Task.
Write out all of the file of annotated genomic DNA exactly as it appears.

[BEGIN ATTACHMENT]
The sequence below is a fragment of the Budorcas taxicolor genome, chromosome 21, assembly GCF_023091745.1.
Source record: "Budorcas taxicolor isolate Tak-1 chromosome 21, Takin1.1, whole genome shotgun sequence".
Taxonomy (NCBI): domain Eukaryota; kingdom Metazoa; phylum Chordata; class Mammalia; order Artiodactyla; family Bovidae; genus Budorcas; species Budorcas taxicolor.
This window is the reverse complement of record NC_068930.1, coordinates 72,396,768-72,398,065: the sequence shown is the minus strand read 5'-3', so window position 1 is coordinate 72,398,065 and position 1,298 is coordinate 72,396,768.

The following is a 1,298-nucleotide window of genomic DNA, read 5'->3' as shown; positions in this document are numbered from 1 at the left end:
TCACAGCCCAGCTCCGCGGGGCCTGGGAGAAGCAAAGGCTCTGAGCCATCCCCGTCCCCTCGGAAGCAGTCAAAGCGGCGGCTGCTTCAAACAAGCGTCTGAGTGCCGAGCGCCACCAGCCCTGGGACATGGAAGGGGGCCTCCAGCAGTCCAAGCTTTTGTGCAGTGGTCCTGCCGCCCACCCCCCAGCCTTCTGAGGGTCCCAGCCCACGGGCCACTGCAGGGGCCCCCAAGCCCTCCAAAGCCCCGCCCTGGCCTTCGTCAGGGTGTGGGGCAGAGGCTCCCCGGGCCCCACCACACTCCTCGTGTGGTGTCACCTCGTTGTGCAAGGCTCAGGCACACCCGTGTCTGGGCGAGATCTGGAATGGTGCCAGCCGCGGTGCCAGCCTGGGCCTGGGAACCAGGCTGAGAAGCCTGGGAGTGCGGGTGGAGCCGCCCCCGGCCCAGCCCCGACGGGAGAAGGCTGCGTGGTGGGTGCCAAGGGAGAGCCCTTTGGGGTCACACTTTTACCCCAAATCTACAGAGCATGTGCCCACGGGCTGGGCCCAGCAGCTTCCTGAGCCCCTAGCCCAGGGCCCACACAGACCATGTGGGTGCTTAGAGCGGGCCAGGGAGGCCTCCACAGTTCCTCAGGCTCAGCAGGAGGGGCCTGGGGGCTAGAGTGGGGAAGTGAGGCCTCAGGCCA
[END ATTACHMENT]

The sequence below is a fragment of the Budorcas taxicolor genome, chromosome 21, assembly GCF_023091745.1.
Source record: "Budorcas taxicolor isolate Tak-1 chromosome 21, Takin1.1, whole genome shotgun sequence".
Taxonomy (NCBI): domain Eukaryota; kingdom Metazoa; phylum Chordata; class Mammalia; order Artiodactyla; family Bovidae; genus Budorcas; species Budorcas taxicolor.
This window is the reverse complement of record NC_068930.1, coordinates 72,396,768-72,398,065: the sequence shown is the minus strand read 5'-3', so window position 1 is coordinate 72,398,065 and position 1,298 is coordinate 72,396,768.

The following is a 1,298-nucleotide window of genomic DNA, read 5'->3' as shown; positions in this document are numbered from 1 at the left end:
TCACAGCCCAGCTCCGCGGGGCCTGGGAGAAGCAAAGGCTCTGAGCCATCCCCGTCCCCTCGGAAGCAGTCAAAGCGGCGGCTGCTTCAAACAAGCGTCTGAGTGCCGAGCGCCACCAGCCCTGGGACATGGAAGGGGGCCTCCAGCAGTCCAAGCTTTTGTGCAGTGGTCCTGCCGCCCACCCCCCAGCCTTCTGAGGGTCCCAGCCCACGGGCCACTGCAGGGGCCCCCAAGCCCTCCAAAGCCCCGCCCTGGCCTTCGTCAGGGTGTGGGGCAGAGGCTCCCCGGGCCCCACCACACTCCTCGTGTGGTGTCACCTCGTTGTGCAAGGCTCAGGCACACCCGTGTCTGGGCGAGATCTGGAATGGTGCCAGCCGCGGTGCCAGCCTGGGCCTGGGAACCAGGCTGAGAAGCCTGGGAGTGCGGGTGGAGCCGCCCCCGGCCCAGCCCCGACGGGAGAAGGCTGCGTGGTGGGTGCCAAGGGAGAGCCCTTTGGGGTCACACTTTTACCCCAAATCTACAGAGCATGTGCCCACGGGCTGGGCCCAGCAGCTTCCTGAGCCCCTAGCCCAGGGCCCACACAGACCATGTGGGTGCTTAGAGCGGGCCAGGGAGGCCTCCACAGTTCCTCAGGCTCAGCAGGAGGGGCCTGGGGGCTAGAGTGGGGAAGTGAGGCCTCAGGCCA